Regards

    Your Panarthropoda Team
     
    • Like Like x 1
  3. snippy

    snippy Arachnobaron

    Hey guys,

    since the beginning of this year there has been some little updates to the gallery, namely a few pictures of 2 species of Opisthacanthus and Orthochirus scrobiculosus negebensis ;)

    If you want to stay up to date you can always subscribe our RSS feed.

    Regards
    Finn
     
  4. snippy

    snippy Arachnobaron

    Hey guys!

    Panarthropoda has it's first birthday this month and to celebrate I have just uploaded a humongous update to the gallery including 124 new pictures. In addition, we now have pictures of more than 100 species of scorpion in the gallery!

    The update includeds pictures of: Bothriurus bonariensis brown and red, B. cf. rochensis, Buthus paris, Cetruroides vittatus, Euscorpius germanus, E. spec. Gardasee, Hottentotta spec. Uganda, Iurus kraepelini, Nebo grandis, Opisthacanthus rugiceps, Opistophthalmus capensis, O. species Süd-Afrika, Pandinus ugandaensis, Rhopalurus crassicauda, Smeringurus mesaensis, Tityus bahiensis, T. confluens, T. magnimanus, T. trivittatus, T. zulianus, Uroplectes variegatus.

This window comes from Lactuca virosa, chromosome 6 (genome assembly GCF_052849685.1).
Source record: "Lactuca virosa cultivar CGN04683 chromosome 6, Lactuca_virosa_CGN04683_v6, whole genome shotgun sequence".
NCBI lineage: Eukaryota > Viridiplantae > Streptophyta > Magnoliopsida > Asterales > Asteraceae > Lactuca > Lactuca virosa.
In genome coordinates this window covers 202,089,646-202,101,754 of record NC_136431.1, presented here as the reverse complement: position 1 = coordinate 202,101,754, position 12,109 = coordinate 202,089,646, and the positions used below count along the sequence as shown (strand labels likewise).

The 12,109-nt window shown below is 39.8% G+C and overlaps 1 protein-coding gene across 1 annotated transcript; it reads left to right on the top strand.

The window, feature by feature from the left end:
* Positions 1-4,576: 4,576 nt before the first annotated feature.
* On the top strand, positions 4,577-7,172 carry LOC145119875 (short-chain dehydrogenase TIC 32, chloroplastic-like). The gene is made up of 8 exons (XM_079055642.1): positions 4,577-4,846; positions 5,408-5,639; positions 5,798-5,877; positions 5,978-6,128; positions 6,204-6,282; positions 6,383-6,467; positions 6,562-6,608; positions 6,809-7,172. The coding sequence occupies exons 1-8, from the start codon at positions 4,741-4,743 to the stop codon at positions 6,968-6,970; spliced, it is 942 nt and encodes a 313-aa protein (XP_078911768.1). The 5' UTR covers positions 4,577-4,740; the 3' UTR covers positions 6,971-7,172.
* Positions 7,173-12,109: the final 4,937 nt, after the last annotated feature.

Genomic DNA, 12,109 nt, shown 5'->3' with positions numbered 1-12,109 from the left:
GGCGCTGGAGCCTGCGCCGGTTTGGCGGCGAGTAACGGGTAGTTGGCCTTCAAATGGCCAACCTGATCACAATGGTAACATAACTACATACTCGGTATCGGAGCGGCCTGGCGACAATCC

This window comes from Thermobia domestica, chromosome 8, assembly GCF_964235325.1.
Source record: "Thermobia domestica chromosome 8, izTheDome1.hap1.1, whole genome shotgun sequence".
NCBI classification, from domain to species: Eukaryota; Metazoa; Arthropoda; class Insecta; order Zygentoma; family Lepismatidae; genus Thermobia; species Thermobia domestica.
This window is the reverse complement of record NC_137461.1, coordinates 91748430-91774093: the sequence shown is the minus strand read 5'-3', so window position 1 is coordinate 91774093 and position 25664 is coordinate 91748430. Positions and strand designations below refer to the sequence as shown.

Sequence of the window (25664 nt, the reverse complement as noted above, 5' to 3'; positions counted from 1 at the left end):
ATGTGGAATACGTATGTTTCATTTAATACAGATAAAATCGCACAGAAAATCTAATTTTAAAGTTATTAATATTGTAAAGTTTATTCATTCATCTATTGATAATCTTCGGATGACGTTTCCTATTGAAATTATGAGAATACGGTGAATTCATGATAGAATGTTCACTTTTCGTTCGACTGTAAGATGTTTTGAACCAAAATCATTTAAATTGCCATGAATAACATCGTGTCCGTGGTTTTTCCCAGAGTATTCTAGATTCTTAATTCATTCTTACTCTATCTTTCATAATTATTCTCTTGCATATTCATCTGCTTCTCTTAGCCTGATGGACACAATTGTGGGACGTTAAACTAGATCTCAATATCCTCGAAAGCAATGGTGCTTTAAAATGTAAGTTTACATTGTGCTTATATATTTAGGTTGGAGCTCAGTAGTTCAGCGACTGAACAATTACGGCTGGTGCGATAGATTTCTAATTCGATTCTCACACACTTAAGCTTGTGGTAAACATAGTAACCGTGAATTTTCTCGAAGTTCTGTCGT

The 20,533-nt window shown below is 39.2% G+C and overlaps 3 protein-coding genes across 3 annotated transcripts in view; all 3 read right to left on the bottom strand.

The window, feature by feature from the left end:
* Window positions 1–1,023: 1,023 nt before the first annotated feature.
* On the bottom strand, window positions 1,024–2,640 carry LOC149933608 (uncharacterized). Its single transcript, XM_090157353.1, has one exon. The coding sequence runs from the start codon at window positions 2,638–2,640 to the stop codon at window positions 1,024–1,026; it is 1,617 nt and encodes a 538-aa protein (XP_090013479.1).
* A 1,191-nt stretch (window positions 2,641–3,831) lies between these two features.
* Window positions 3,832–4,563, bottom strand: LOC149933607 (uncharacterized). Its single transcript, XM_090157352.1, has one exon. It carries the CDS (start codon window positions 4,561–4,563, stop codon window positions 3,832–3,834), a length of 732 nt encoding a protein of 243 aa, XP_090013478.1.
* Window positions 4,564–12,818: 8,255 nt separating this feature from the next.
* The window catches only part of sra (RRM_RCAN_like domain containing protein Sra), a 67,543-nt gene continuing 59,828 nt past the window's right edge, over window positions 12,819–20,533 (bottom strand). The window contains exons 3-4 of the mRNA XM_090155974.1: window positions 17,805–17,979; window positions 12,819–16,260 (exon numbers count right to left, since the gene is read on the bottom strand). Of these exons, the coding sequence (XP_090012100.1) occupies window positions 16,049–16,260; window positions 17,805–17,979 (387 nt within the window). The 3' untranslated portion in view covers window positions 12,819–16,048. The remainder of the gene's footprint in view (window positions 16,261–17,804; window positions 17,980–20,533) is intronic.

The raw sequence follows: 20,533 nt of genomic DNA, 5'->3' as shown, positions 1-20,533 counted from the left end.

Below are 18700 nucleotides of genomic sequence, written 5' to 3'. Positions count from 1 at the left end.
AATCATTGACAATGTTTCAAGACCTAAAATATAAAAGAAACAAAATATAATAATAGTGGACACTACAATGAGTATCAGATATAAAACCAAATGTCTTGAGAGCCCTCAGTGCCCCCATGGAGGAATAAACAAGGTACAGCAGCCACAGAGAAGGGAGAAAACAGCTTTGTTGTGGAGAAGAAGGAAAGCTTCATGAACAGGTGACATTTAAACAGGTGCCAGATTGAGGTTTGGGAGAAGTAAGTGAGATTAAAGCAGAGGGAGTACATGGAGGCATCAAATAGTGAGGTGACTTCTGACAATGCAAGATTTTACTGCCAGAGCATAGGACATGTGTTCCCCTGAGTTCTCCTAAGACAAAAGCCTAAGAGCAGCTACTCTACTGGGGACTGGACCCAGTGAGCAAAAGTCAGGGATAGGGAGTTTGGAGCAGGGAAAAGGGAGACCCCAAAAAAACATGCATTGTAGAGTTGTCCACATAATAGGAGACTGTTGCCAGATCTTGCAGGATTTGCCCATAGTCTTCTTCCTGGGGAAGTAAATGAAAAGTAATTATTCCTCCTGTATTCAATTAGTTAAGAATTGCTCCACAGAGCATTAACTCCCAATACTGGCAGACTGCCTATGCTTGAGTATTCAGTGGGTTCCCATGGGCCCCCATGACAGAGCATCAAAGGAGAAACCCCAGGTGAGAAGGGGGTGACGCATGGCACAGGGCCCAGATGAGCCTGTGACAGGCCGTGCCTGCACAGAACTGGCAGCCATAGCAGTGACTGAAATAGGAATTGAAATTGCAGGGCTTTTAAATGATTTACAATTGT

Have fun with the pictures and please let me know if you find any copy paste mishaps!

    Regards
    Finn
     
  5. tdark1

    tdark1 Arachnoknight Arachnosupporter

    Finn,

    That is a great site, however, looking at it could easily make one jealous!! I have it bookmarked now!

    Cheers,

    Rob
     
  6. Hornets inverts

    Hornets inverts Arachnobaron

    Great site guys, keep up the great work :)
     
  7. Finn says, 'The update includeds pictures of: Bothriurus bonariensis brown and red, B. cf. rochensis, Buthus paris, Cetruroides vittatus, Euscorpius germanus, E. spec. Gardasee, Hottentotta spec. Uganda, Iurus kraepelini, Nebo grandis, Opisthacanthus rugiceps, Opistophthalmus capensis, O. species Süd-Afrika, Pandinus ugandaensis, Rhopalurus crassicauda, Smeringurus mesaensis, Tityus bahiensis, T. confluens, T. magnimanus, T. trivittatus, T. zulianus, Uroplectes variegatus.' and says have fun with the pictures!:rolleyes::D